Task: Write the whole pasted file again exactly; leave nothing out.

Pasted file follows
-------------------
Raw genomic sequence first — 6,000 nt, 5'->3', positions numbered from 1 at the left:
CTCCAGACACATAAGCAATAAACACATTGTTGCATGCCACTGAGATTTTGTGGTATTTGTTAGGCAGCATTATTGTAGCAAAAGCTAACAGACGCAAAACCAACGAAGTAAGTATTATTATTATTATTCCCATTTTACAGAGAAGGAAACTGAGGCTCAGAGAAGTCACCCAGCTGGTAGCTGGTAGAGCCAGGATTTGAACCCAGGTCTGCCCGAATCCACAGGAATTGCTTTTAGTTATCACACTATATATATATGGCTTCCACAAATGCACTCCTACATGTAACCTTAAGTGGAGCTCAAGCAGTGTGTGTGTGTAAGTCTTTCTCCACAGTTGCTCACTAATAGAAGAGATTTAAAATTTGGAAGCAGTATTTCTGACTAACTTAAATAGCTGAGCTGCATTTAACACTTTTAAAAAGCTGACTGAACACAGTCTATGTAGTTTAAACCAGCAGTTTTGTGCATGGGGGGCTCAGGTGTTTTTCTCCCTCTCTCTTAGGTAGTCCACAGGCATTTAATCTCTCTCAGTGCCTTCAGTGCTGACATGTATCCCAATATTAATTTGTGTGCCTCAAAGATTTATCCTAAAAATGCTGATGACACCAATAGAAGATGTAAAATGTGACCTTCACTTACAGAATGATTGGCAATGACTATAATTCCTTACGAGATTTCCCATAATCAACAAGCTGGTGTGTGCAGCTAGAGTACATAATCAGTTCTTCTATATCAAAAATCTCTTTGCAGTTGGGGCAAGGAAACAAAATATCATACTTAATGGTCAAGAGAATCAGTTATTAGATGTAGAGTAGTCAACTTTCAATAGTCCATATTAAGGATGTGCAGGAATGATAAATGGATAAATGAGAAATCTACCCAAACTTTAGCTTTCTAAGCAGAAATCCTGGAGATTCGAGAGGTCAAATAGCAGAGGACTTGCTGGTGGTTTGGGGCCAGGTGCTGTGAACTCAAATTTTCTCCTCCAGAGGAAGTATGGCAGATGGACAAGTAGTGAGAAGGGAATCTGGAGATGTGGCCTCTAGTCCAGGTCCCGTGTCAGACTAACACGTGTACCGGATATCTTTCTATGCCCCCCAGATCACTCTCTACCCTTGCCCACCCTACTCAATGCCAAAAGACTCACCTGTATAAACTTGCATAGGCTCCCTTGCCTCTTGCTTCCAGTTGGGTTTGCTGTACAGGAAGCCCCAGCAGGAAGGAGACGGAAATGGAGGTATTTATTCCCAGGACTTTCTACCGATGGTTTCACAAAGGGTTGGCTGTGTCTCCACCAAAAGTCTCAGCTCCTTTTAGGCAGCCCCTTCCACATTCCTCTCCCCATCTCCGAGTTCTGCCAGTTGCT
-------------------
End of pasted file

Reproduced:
Raw genomic sequence first — 6,000 nt, 5'->3', positions numbered from 1 at the left:
CTCCAGACACATAAGCAATAAACACATTGTTGCATGCCACTGAGATTTTGTGGTATTTGTTAGGCAGCATTATTGTAGCAAAAGCTAACAGACGCAAAACCAACGAAGTAAGTATTATTATTATTATTCCCATTTTACAGAGAAGGAAACTGAGGCTCAGAGAAGTCACCCAGCTGGTAGCTGGTAGAGCCAGGATTTGAACCCAGGTCTGCCCGAATCCACAGGAATTGCTTTTAGTTATCACACTATATATATATGGCTTCCACAAATGCACTCCTACATGTAACCTTAAGTGGAGCTCAAGCAGTGTGTGTGTGTAAGTCTTTCTCCACAGTTGCTCACTAATAGAAGAGATTTAAAATTTGGAAGCAGTATTTCTGACTAACTTAAATAGCTGAGCTGCATTTAACACTTTTAAAAAGCTGACTGAACACAGTCTATGTAGTTTAAACCAGCAGTTTTGTGCATGGGGGGCTCAGGTGTTTTTCTCCCTCTCTCTTAGGTAGTCCACAGGCATTTAATCTCTCTCAGTGCCTTCAGTGCTGACATGTATCCCAATATTAATTTGTGTGCCTCAAAGATTTATCCTAAAAATGCTGATGACACCAATAGAAGATGTAAAATGTGACCTTCACTTACAGAATGATTGGCAATGACTATAATTCCTTACGAGATTTCCCATAATCAACAAGCTGGTGTGTGCAGCTAGAGTACATAATCAGTTCTTCTATATCAAAAATCTCTTTGCAGTTGGGGCAAGGAAACAAAATATCATACTTAATGGTCAAGAGAATCAGTTATTAGATGTAGAGTAGTCAACTTTCAATAGTCCATATTAAGGATGTGCAGGAATGATAAATGGATAAATGAGAAATCTACCCAAACTTTAGCTTTCTAAGCAGAAATCCTGGAGATTCGAGAGGTCAAATAGCAGAGGACTTGCTGGTGGTTTGGGGCCAGGTGCTGTGAACTCAAATTTTCTCCTCCAGAGGAAGTATGGCAGATGGACAAGTAGTGAGAAGGGAATCTGGAGATGTGGCCTCTAGTCCAGGTCCCGTGTCAGACTAACACGTGTACCGGATATCTTTCTATGCCCCCCAGATCACTCTCTACCCTTGCCCACCCTACTCAATGCCAAAAGACTCACCTGTATAAACTTGCATAGGCTCCCTTGCCTCTTGCTTCCAGTTGGGTTTGCTGTACAGGAAGCCCCAGCAGGAAGGAGACGGAAATGGAGGTATTTATTCCCAGGACTTTCTACCGATGGTTTCACAAAGGGTTGGCTGTGTCTCCACCAAAAGTCTCAGCTCCTTTTAGGCAGCCCCTTCCACATTCCTCTCCCCATCTCCGAGTTCTGCCAGTTGCT